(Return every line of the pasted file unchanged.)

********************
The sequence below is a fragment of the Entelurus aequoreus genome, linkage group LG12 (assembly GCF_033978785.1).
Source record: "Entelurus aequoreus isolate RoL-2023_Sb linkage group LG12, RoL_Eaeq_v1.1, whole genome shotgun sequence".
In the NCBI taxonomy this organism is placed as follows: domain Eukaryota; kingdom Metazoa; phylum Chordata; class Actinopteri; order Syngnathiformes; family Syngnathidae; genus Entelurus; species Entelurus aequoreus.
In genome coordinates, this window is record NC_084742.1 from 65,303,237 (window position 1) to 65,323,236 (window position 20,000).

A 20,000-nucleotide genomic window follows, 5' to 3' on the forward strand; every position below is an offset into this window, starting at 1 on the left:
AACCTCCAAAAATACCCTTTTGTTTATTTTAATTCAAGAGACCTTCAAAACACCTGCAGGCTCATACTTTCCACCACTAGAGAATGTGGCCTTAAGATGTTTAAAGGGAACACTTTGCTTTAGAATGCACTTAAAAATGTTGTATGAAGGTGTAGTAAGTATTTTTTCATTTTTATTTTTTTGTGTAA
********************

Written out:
The sequence below is a fragment of the Entelurus aequoreus genome, linkage group LG12 (assembly GCF_033978785.1).
Source record: "Entelurus aequoreus isolate RoL-2023_Sb linkage group LG12, RoL_Eaeq_v1.1, whole genome shotgun sequence".
In the NCBI taxonomy this organism is placed as follows: domain Eukaryota; kingdom Metazoa; phylum Chordata; class Actinopteri; order Syngnathiformes; family Syngnathidae; genus Entelurus; species Entelurus aequoreus.
In genome coordinates, this window is record NC_084742.1 from 65,303,237 (window position 1) to 65,323,236 (window position 20,000).

A 20,000-nucleotide genomic window follows, 5' to 3' on the forward strand; every position below is an offset into this window, starting at 1 on the left:
AACCTCCAAAAATACCCTTTTGTTTATTTTAATTCAAGAGACCTTCAAAACACCTGCAGGCTCATACTTTCCACCACTAGAGAATGTGGCCTTAAGATGTTTAAAGGGAACACTTTGCTTTAGAATGCACTTAAAAATGTTGTATGAAGGTGTAGTAAGTATTTTTTCATTTTTATTTTTTTGTGTAA